An online petition is urging city council to institute a ban on the private sale and display of fireworks inside city limits, citing safety reasons, pollution and people setting them off illegally in the weeks leading up to and after statutory holidays.
The current city bylaw, which was introduced in 2016, allows for the sale of commercial fireworks in the week leading up to Victoria Day and Canada Day and only permits lighting private backyard fireworks between dusk and 11 p.m. on Victoria Day and Canada Day.
Activists want stronger regulations around the use of pyrotechnics in the city, pointing to environmental concerns over potential injuries, fine particles of heavy metals from smoke, excessive noise that disturbs wildlife, pets and people — and the continuing problem of people setting off fireworks in the days leading up to and after designated holidays.
“There’s been a barrage of fireworks going off at all hours,” said Deanna Ronson, one of the organizers of the petition. “It’s been crazy.”
Fireworks affect wildlife
“Saturday night I think it was nonstop from 9 p.m. until 1 o’clock in the morning,” she said. “All neighbourhoods are dealing with the impact of excessive fireworks right now.”
There are similar petitions asking for similar measures in other Canadian provinces, including Nova Scotia, where nearly 15,000 people have signed an online petition asking the province to ban private fireworks displays.
Some jurisdictions, such as Banff and Canmore Alberta, already have bans in place to minimize the disruption to wildlife in nearby Banff National Park. There, celebrations such as Canada Day use drones or low-altitude silent fireworks.
A 2011 study in the Netherlands estimated that hundreds of thousands of wintering birds flee due to the noise created by New Year’s Eve fireworks.
There have also been studies suggesting the noise can affect people suffering from post-traumatic stress disorder, including combat veterans, victims of gun violence and refugees who’ve fled war zones.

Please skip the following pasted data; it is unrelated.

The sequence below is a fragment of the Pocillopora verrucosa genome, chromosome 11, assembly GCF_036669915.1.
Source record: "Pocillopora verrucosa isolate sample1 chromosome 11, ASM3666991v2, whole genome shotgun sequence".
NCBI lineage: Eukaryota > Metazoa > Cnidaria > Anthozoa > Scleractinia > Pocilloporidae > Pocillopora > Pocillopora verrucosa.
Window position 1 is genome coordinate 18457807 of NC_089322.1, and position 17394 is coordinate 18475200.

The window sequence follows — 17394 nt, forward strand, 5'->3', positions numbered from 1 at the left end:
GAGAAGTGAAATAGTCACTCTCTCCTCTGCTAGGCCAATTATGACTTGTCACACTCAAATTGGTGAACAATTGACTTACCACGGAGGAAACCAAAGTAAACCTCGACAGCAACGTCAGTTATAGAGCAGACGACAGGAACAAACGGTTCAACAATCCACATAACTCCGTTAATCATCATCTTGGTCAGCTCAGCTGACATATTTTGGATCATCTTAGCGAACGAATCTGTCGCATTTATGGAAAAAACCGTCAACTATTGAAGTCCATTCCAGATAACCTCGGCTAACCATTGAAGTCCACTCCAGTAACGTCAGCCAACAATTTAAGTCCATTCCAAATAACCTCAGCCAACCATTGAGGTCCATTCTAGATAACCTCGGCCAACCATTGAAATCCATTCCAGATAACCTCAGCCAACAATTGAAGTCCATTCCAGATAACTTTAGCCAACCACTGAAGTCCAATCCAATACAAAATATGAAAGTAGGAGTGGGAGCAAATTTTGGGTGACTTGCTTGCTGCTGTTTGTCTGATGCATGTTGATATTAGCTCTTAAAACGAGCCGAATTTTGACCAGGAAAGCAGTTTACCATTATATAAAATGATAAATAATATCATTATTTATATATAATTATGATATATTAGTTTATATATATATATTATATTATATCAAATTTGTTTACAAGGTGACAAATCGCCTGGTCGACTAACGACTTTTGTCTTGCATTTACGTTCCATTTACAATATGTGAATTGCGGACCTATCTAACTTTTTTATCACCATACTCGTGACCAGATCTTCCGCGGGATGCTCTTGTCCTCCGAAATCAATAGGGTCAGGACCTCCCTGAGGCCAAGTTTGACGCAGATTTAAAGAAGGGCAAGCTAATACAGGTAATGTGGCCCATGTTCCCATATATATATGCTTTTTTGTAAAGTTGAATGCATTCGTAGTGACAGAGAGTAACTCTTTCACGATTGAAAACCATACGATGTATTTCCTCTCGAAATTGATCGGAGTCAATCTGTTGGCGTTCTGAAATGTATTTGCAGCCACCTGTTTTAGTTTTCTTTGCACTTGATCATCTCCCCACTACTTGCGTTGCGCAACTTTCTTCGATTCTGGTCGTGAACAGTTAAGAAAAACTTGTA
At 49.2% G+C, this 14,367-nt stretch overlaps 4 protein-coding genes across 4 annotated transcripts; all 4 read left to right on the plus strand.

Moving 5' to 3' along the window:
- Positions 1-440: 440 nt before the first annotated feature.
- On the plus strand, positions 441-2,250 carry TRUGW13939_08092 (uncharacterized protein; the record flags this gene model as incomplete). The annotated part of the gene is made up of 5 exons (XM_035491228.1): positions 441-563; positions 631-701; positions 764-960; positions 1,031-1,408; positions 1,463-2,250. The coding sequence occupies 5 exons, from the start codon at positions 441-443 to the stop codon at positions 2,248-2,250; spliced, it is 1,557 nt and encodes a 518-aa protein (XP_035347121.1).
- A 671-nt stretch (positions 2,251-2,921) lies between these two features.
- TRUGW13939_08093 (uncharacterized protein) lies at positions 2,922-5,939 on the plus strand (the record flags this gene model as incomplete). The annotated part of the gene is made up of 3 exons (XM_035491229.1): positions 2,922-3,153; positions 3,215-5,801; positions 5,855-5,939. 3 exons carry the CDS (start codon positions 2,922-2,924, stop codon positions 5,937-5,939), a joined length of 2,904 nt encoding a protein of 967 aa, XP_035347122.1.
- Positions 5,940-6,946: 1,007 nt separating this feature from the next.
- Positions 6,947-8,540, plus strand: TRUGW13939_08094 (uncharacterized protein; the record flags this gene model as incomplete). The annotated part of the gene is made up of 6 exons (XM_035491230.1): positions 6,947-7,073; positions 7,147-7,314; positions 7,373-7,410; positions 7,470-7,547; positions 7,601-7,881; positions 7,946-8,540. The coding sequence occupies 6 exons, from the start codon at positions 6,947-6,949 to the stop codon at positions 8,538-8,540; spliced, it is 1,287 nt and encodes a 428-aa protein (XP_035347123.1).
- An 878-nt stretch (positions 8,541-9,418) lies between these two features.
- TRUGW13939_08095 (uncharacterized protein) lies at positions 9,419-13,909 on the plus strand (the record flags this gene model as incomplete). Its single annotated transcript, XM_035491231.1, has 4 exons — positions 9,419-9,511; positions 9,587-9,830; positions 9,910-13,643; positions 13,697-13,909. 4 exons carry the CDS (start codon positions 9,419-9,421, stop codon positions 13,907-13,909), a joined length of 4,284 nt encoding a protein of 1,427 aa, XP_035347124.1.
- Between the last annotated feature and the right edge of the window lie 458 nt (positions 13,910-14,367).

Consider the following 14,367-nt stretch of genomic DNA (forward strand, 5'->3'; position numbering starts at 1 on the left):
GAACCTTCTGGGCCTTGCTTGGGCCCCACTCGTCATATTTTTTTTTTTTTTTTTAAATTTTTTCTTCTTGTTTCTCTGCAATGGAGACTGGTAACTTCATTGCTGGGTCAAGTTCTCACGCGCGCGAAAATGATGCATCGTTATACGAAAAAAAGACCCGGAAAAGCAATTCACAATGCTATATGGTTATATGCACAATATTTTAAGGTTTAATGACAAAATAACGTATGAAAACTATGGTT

‘The city has failed miserably,’ says critic
It’s why Ronson is urging the City of London to ban fireworks in the city, or at the very least, step up education and enforcement around the current bylaw.
“It’s my opinion that the city has failed miserably,” she said. “While they do say what days fireworks are allowed, they don’t state what the penalties are and there’s no phone numbers, there’s no address on how to report these violations.”
If convicted of breaking the city’s fireworks bylaw, a first-time offender can receive up to a $5,000 fine, with a fine of up to $10,000 if convicted of subsequent offences.
Matt Hepditch, a deputy fire chief with the City of London fire department, said it’s tough to draw a line on fireworks displays in the city because they are a long-held tradition in Canada.
“We empathize,” he said. “We have a real mix of people who look forward to celebrate, they gather together for fireworks and recently we’ve had more concerns with regards to the environment, pets and people suffering from PTSD.”
Fireworks response ‘really difficult’
Hepditch said how the city enforces its bylaws depends on the circumstances involved and where the complaint originates.
Often, he said, first responders don’t get specific addresses beyond major intersections, especially when it involves someone lighting off fireworks outside designated hours, or in parks or in the middle of the street.
“For us to respond when there is no detail provided is really difficult,” said Hepditch.
“We don’t get specific addresses, so it’s very difficult to follow up on that and if you get someone who is say, lighting off fireworks in a park, to get there, to find those people is very difficult as well because sometimes by the time you arrive the discharge is complete and no one is around.”
This Victoria Day long weekend, Hepditch said, London firefighters were only dispatched to a single call where someone was lighting fireworks off at the park. By the time crews arrived, no one was there and there was no sign of fire or smoke.
London Health Sciences Centre said it had no patients admitted to the emergency room over the long weekend because of Victoria Day misadventures involving fireworks.
“From a fire risk, we don’t have a lot calls for fireworks,” he said, adding there have been very few fireworks that have resulted in a potential fire over the last two to three years.
“It’s a concern because each time we have a complaint, we have to deal with it,” he said, noting that while firefighters are out looking for ne’er-do-wells lighting off roman candles, it takes time away from real emergencies.